30 Oct It is said
It is said that figs are the sweetest fruit, and that perhaps the fig and not the apple tempted Eve. It was after all the leaves of a fig tree that she chose for cover. I too would be more tempted by a sultry fig, its thin purple-black skin stretched taught over a teardrop sac of flowers forever concealed from the light of day. How do you know when a fig is ripe? They’ll shed milky tears if you pluck them before their time.
Many years ago I planted a tiny fig tree in the yard. That poor tree has been moved more times than I can remember as I imagined, and then reimagined the landscape outside our door. It has survived, but never thrived. Whole summers passed when it drank in the sun through only a single lobate leaf.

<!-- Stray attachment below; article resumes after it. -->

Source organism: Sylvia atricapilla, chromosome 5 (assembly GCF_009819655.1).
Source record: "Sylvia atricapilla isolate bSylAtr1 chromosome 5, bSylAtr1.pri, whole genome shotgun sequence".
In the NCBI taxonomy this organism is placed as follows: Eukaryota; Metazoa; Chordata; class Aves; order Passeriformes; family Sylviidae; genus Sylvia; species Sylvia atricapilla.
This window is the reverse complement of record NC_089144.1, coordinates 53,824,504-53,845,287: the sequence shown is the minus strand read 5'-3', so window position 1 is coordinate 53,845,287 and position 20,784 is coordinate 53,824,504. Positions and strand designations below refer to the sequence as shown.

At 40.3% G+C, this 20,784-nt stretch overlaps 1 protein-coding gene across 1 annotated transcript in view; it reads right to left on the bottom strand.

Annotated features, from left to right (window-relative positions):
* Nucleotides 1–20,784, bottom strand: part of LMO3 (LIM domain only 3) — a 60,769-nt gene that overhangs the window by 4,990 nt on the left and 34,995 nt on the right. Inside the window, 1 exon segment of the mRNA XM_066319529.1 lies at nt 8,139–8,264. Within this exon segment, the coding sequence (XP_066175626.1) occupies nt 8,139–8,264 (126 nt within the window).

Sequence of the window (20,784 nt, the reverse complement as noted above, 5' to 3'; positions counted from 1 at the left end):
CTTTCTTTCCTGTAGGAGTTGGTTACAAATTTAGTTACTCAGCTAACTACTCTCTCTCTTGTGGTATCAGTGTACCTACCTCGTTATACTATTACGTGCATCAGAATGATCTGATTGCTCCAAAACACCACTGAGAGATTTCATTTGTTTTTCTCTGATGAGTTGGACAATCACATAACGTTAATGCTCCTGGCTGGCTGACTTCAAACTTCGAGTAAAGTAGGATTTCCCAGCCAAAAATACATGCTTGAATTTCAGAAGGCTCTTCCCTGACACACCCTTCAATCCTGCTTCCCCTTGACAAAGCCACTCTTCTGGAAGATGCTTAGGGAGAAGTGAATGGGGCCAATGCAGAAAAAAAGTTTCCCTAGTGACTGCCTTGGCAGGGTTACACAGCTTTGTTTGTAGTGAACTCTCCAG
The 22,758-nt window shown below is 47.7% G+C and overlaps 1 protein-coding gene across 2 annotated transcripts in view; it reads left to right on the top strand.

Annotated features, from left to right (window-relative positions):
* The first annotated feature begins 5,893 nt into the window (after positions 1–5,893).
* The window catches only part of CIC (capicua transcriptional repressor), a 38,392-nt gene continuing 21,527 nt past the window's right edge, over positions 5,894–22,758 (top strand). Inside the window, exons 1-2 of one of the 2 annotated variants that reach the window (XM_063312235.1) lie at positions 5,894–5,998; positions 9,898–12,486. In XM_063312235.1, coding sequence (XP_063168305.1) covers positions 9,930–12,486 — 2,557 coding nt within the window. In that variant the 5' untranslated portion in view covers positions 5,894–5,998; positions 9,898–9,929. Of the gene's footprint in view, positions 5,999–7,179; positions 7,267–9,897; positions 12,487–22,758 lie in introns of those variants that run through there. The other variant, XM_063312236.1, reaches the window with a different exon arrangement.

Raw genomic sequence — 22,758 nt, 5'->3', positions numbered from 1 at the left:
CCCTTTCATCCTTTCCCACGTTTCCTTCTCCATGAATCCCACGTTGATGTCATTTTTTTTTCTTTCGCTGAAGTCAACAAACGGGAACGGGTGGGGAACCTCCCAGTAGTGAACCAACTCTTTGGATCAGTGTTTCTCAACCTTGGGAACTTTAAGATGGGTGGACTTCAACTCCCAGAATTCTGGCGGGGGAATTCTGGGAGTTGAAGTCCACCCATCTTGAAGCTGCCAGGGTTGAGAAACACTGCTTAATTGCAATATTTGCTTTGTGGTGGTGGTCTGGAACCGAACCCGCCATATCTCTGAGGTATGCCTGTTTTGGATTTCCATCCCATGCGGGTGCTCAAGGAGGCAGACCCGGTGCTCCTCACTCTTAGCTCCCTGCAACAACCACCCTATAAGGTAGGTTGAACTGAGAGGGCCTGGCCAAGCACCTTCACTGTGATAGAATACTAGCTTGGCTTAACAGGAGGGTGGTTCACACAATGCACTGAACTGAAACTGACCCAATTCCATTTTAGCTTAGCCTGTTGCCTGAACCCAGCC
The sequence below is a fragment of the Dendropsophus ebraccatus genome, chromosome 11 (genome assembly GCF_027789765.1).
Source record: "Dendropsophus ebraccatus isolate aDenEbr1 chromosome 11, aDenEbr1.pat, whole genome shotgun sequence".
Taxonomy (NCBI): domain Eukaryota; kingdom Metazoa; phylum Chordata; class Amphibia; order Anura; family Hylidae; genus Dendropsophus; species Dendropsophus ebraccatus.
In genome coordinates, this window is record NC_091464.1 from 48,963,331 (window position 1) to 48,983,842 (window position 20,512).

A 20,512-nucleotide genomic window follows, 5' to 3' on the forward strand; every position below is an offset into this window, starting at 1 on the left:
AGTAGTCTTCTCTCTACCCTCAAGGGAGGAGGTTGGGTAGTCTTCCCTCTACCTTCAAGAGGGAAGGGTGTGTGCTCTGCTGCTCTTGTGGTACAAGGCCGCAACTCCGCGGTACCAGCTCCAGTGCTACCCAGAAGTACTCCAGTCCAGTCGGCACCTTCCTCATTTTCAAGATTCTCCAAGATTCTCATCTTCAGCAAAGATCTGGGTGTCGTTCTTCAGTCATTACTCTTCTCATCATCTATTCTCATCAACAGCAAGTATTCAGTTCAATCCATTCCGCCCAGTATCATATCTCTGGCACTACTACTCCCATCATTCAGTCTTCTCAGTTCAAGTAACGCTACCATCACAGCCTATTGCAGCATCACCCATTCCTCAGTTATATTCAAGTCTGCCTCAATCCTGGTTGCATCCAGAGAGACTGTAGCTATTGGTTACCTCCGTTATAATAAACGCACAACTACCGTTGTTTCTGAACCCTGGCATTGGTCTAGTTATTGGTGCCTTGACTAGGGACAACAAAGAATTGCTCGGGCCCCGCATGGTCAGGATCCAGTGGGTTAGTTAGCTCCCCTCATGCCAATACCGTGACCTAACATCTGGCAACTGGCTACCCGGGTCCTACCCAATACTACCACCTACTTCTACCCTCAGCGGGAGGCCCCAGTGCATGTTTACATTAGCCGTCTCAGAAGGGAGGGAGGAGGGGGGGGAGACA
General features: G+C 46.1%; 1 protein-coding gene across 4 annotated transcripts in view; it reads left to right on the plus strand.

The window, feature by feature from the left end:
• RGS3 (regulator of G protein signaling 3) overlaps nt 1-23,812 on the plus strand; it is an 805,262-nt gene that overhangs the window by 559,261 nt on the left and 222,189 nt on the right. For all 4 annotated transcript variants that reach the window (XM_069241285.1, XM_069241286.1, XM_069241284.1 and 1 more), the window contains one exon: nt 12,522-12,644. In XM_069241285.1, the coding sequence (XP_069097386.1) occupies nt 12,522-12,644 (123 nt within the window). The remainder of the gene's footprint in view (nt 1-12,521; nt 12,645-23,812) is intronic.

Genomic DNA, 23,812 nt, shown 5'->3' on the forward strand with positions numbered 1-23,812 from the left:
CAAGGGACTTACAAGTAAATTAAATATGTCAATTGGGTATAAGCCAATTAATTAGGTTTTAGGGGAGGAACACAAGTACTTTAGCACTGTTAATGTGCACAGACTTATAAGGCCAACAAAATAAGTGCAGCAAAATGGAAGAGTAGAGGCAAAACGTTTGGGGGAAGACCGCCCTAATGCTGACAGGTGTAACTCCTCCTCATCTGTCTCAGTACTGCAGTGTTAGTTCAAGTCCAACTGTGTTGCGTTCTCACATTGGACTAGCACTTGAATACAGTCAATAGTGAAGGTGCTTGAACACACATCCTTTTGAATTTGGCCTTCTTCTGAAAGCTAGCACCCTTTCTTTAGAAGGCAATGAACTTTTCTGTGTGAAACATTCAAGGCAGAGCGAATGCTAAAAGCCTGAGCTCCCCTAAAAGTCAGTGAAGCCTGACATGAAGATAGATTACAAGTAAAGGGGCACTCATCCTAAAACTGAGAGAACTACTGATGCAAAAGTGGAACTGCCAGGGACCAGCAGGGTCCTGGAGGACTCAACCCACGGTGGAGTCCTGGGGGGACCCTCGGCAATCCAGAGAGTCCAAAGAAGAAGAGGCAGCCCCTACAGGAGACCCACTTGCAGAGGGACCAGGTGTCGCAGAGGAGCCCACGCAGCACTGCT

Fresh figs are succulent, bursting with juicy red flesh and the crunch of so many tiny seeds. Poached in spiced white wine their sweetness mellows against piquant pepper, cardamom, and fragrant laurel. It goes like this: set 6-8 whole ripe figs in a pan with half a cup of raw sugar dissolved in two cups of white wine. Add a few whole black peppercorns, a couple of bay leaves, two whole star anise and three cardamom pods. Simmer for 10 – 15 minutes, remove the figs and continue to reduce the wine and spices to syrup. Meanwhile give a couple of slices down into the flesh of the figs, as though to quarter them, but not all the way through. This will help your guests eat them with ease. Drizzle the syrup over them, into the cuts you’ve made, and around the base. As they to cool to room temperature set a fire if it’s chilly enough. Light a candle, pour a small shot of whisky for sipping, and enjoy the spiced sweetness of late autumn, before the icy breath of winter blows in.